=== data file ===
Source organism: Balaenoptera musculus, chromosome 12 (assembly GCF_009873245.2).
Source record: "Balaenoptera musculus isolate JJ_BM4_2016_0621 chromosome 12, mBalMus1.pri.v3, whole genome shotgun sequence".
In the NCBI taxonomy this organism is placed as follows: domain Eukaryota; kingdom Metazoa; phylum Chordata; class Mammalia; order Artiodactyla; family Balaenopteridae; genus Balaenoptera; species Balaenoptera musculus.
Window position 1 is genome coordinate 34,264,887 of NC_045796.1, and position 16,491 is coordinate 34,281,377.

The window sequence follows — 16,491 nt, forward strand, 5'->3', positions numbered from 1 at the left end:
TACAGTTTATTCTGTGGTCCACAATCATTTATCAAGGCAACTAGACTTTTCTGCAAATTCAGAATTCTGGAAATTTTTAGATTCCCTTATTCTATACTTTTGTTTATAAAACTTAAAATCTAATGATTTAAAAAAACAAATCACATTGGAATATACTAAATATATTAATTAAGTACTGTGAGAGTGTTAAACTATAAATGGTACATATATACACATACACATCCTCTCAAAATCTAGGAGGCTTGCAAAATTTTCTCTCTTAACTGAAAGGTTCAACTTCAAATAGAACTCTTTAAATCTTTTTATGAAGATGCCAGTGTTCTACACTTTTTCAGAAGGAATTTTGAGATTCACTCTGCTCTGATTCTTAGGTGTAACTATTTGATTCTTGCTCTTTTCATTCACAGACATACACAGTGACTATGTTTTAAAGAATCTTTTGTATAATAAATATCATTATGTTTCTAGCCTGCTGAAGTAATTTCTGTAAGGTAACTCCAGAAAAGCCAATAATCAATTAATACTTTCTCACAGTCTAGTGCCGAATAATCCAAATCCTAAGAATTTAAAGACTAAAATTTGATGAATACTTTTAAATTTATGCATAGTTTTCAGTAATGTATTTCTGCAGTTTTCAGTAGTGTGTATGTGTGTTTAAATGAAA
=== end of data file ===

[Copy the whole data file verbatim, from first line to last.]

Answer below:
Source organism: Balaenoptera musculus, chromosome 12 (assembly GCF_009873245.2).
Source record: "Balaenoptera musculus isolate JJ_BM4_2016_0621 chromosome 12, mBalMus1.pri.v3, whole genome shotgun sequence".
In the NCBI taxonomy this organism is placed as follows: domain Eukaryota; kingdom Metazoa; phylum Chordata; class Mammalia; order Artiodactyla; family Balaenopteridae; genus Balaenoptera; species Balaenoptera musculus.
Window position 1 is genome coordinate 34,264,887 of NC_045796.1, and position 16,491 is coordinate 34,281,377.

The window sequence follows — 16,491 nt, forward strand, 5'->3', positions numbered from 1 at the left end:
TACAGTTTATTCTGTGGTCCACAATCATTTATCAAGGCAACTAGACTTTTCTGCAAATTCAGAATTCTGGAAATTTTTAGATTCCCTTATTCTATACTTTTGTTTATAAAACTTAAAATCTAATGATTTAAAAAAACAAATCACATTGGAATATACTAAATATATTAATTAAGTACTGTGAGAGTGTTAAACTATAAATGGTACATATATACACATACACATCCTCTCAAAATCTAGGAGGCTTGCAAAATTTTCTCTCTTAACTGAAAGGTTCAACTTCAAATAGAACTCTTTAAATCTTTTTATGAAGATGCCAGTGTTCTACACTTTTTCAGAAGGAATTTTGAGATTCACTCTGCTCTGATTCTTAGGTGTAACTATTTGATTCTTGCTCTTTTCATTCACAGACATACACAGTGACTATGTTTTAAAGAATCTTTTGTATAATAAATATCATTATGTTTCTAGCCTGCTGAAGTAATTTCTGTAAGGTAACTCCAGAAAAGCCAATAATCAATTAATACTTTCTCACAGTCTAGTGCCGAATAATCCAAATCCTAAGAATTTAAAGACTAAAATTTGATGAATACTTTTAAATTTATGCATAGTTTTCAGTAATGTATTTCTGCAGTTTTCAGTAGTGTGTATGTGTGTTTAAATGAAA